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# The prime number theorem

How can we estimate the number of primes up to x? Created by Brit Cruise.

## Want to join the conversation?

• The prime number theorem has an error rate, right? It doesn't give you the exact number of primes? How big does that error rate get? Is there ever a point at which the error rate is arbitrarily large, (meaning infinity)? Does it ever get large enough that the prime number theorem is useless for numbers past a certain point? •  Great question. Actually it's the opposite. The error rate is very large at first and decreases as you look towards infinity
• Is this the best known estimate of the number of primes less than a number? Are there better estimations? • If you're really interested in primes, John Derbyshire wrote a book on the Prime Counting function called Prime Obsession. I read the book before I discovered Khan Academy, and I understood it pretty well, except for some of the material in the last chapter or two.
• Brit, what if the we don't plot the prime numbers 2-dimensionally
Isn't this just for human imagination ?
What if prime numbers lie in a fractional dimension like e.g. x²/³ or weirder ? • Some Fun Facts:
All 4 digit palindromic numbers are divisible by 11.
If we repeat a three-digit number twice, to form a six-digit number. The result will will be divisible by 7, 11 and 13, and dividing by all three will give your original three-digit number.
A number of form 2N has exactly N+1 divisors. For example 4 has 3 divisors, 1, 2 and 4. • The concept of infinity regarding primes is mentioned at . When dealing with trigonometric functions, infinity also comes into play. Just as when one approaches the tangeant of 90 degrees (but exactly tan 90degrees or your calculator will register "error"), one approaches infinity. Could there then be a trigonometric solution to primes of the generation of prime numbers? Just a though that occured, particularly when you notice a flux in the intervals between prime numbers (ie. 2, 4, or 6 then back to 2 or 4). • Really good idea, but there are two reasons this may not work.
1. There are an infinite number of primes, but those are 2 very different infinities. (blarghh 2 months of summer and I forget which is sin and which is tan :/) The number of primes is a counting infinity - there is an uncountable infinity of primes. tan90 is infinity, or error, because tan is opposite over adjacent. The 90 degree angle has 2 adjacent sides, so it a 90 degree angle does not actually have a tangent. We represent this with infinity, because Math says that every equation you can think of has to have an answer, which is why we invented imaginary numbers - because we could think of an equation, sqrt -1, that did not have a mathematical answer. tan90 also has no answer. Since 90 has no adjacent, we represent the adjacent as 0, so when you do opposite over adjacent, you get error or infinity. (depending on whether you're in Algebraic math or something more advanced that deals with hyperreals and stuff) So the first reason is because those are two very different kind of infinities - dividing by 0 infinities and uncountable existing infinities.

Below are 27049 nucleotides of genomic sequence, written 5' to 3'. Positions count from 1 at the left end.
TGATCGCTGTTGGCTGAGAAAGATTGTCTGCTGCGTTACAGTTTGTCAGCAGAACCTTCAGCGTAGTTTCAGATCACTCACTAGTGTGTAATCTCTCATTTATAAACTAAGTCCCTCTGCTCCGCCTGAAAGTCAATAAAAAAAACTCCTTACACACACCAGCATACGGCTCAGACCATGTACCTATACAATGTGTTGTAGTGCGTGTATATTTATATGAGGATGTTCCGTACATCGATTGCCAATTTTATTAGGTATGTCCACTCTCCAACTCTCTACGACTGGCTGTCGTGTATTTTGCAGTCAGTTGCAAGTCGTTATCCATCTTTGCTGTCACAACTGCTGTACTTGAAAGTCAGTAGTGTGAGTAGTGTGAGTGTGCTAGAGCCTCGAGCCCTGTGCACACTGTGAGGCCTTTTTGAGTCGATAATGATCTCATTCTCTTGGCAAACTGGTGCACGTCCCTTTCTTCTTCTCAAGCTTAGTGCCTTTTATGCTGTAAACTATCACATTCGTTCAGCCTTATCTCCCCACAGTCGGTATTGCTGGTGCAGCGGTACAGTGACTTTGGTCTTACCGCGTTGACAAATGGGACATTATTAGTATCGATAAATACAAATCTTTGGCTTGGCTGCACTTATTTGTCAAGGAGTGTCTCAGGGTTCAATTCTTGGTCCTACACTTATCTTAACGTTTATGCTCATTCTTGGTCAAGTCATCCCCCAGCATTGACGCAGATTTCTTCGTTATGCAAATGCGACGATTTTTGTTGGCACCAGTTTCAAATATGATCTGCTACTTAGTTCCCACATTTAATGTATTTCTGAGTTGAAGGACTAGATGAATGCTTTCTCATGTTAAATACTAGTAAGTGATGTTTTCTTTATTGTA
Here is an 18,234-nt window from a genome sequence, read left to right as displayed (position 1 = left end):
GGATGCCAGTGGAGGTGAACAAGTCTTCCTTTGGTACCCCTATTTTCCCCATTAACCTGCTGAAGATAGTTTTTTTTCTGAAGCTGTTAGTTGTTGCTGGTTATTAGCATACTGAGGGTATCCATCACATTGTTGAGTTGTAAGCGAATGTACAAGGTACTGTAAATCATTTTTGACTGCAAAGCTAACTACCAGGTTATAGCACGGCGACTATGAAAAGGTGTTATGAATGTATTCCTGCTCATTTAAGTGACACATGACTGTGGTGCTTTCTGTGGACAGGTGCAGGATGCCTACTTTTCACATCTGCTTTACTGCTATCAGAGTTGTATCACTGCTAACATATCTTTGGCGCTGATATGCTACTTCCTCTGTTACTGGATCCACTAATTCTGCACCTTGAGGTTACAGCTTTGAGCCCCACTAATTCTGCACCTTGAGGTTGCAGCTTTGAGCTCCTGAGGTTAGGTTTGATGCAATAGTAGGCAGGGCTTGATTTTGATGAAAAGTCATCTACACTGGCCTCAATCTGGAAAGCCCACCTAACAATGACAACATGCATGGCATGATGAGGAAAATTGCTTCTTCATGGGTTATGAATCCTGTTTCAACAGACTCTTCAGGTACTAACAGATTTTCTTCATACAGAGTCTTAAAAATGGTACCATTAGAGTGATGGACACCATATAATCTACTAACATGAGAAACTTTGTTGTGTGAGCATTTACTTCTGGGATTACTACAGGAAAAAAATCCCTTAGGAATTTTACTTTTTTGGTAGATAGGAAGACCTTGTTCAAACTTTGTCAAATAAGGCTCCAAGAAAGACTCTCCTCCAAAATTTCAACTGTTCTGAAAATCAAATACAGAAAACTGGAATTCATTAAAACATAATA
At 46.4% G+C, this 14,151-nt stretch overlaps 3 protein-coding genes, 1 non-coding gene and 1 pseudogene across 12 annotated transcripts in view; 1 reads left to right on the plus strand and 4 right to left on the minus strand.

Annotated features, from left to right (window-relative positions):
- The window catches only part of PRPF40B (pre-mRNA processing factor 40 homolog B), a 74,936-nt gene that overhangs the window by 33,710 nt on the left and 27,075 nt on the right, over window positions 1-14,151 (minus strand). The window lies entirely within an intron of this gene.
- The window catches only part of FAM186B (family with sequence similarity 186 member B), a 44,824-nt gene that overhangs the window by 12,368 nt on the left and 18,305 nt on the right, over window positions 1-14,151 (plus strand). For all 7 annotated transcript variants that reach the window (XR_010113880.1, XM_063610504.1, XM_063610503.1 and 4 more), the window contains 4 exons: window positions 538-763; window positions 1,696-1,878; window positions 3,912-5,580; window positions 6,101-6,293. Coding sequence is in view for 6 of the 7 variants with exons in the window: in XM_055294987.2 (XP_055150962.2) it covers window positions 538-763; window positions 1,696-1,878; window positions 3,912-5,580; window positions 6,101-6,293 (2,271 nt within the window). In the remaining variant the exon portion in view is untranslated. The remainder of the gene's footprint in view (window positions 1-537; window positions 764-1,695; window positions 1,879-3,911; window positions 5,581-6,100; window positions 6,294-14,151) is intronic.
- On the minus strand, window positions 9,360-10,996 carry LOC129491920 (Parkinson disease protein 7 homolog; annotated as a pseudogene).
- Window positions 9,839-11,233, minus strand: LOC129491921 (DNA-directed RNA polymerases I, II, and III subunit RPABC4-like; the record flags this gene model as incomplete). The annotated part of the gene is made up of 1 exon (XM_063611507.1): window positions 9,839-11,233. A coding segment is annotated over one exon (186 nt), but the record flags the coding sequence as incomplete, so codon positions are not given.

The second reason is because as the flux may work for the beginning of the Ulam Spiral, as you go further, the difference gets bigger and more uneven.
• Alas, there are more primes than I thought. What if I have a hard drive the size of the observable universe, where each atom represents a prime? The higher estimates of the number of atoms in the universe are around 10^83. I will be liberal and accept that. So, the formula is (#primes<x) ~ x/(ln(x)). So, 10^83~x/(ln(x)). I'm stuck. Since I hardly know the first thing about logarithms, can somebody show me approxiomately where the 10^83rd prime is? • Its interesting the see the relationship. I realize that this video is found under the warm up section but what are the reasons that one would need to know how many prime number are in a trillion, or really any group of numbers? He mentions that accuracy is better the larger the number and that a trillion is a relatively small number, however in my thinking I would have no idea what to use a trillion numbers for. • From a cryptography perspective, many ciphers (e.g. RSA) rely on our ability to secretly select random prime numbers within a certain range. In order for the randomly selected prime numbers to remain secret we need to make sure that there are enough prime numbers within the range to prevent an attacker from trying all the prime numbers within the range. In reality, the size of the primes being used are on the order of 2^512 to 2^1024, which is much much larger than a trillion. This is done to ensure that even the most dedicated and most powerful attacker would still be extremely unlikely to discover the secret prime number by brute force.

Summary: Attackers are trying to find a needle (our secret prime number) in a hay stack (the prime numbers in a certain range). We need to make sure that the hay stack is big enough to make it too hard for the attacker to find the needle. To make sure the hay stack is big enough it is useful to be able to estimate how big it is.

Hope this makes sense